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Old January 18, 2013, 11:32 AM   #1
jd70
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Selling your reloads?

Yesterday one of my wife's friends who knows I reload asked her if I would sell them some of my 9mm reloads. I declined because I don't know this person at all. Plus I've never sold my reloads, and don't know the legal problems that might come out of it. Anyone here have this experience?
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Old January 18, 2013, 11:39 AM   #2
steveno
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first of if you sell reloads you federal license to do so and you had better have a lot of liability insurance. also check local ordinances. in your situation that looks like bad idea
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Old January 18, 2013, 11:44 AM   #3
jaguarxk120
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Federal law says you can reload for your self and no one else.

Selling reloading ammunition to a stranger is bad juju.
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Old January 18, 2013, 11:50 AM   #4
Mike Irwin
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Well, it's not as clear as that...

From ATF's website:

Q: Is a person who reloads ammunition required to be licensed as a manufacturer?

A: Yes, if the person engages in the business of selling or distributing reloads for the purpose of livelihood and profit. No, if the person reloads only for personal use.

[18 U.S.C. 922(a) (i) and 923(a), 27 CFR 478.41]

Livelihood generally means that you derive a significant portion of your income from the ongoing sale of an item or activity. There's no litmus test as to what portion that may be, but it would be hard, if not impossible, for anyone to contend that selling two or three $15 boxes of .38 ammo, total profit of $25, constitutes a livelihood.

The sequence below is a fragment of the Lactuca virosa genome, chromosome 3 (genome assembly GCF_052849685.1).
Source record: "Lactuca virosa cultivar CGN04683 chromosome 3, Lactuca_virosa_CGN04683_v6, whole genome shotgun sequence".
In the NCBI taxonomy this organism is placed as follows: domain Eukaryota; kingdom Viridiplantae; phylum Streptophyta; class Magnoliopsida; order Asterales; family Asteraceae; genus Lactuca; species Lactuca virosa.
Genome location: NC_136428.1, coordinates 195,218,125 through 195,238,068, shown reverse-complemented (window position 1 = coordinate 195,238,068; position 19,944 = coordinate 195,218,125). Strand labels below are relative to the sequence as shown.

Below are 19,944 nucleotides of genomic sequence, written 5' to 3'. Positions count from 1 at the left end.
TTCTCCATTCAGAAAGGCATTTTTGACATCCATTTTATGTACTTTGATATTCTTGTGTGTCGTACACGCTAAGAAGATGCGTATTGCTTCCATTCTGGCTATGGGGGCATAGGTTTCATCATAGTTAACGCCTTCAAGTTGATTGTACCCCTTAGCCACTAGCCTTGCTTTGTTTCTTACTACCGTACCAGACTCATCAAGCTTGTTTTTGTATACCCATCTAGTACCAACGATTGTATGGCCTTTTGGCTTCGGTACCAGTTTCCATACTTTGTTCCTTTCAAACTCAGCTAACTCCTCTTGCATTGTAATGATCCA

But, note that the statement is "livelihood AND profit," which means to me that BOTH elements would have to be true for you to need a license.

If you sold them at cost?

BIG grey area, but one that seems to fall outside of the wording of the law.

A private individual selling the occasional box of reloads is really (or should be) analagous to the private individual selling the occasional gun from his personal collection.


It would be very good practice, though, to not let anyone have your reloads on the noted grounds of personal liability.
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Last edited by Mike Irwin; January 18, 2013 at 12:08 PM.
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Old January 18, 2013, 11:55 AM   #5
Mike Irwin
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"Federal law says you can reload for your self and no one else."

No. It doesn't.
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Old January 18, 2013, 12:15 PM   #6
jd70
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Good to know what the law actually says. Still won't do it, If I make a mistake it only harms me.
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Old January 18, 2013, 12:18 PM   #7
Mike Irwin
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"Still won't do it, If I make a mistake it only harms me."

Very smart.
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Old January 18, 2013, 12:45 PM   #8
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While I agree that loading only for yourself is a good rule of thumb, I have, in the past, worked with a friend in order to work up a safe load for one of his handguns. Once we established that safe load, I would load his brass for him whenever he needed it... which fortunately happened to be not frequently. It was usually a box or two every few months. All I asked from him was to buy the dies, and the components, with the understanding the dies belonged to me, and I would use the components only on his loads.
Was I breaking any laws? I don't think so. Would I do it again? Probably.
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Old January 18, 2013, 02:28 PM   #9
RC20
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Easy one on the liability.

If it goes boom then you can be sued. Not remotely worth it. I work mechanical maintenance and my mantra is, no I will not work on your furnace. Why not? Liability issues. Oh we would not sue, yea right. Care to put that on paper? Get the look..... Right up there with, of Fifi doesn't bite.......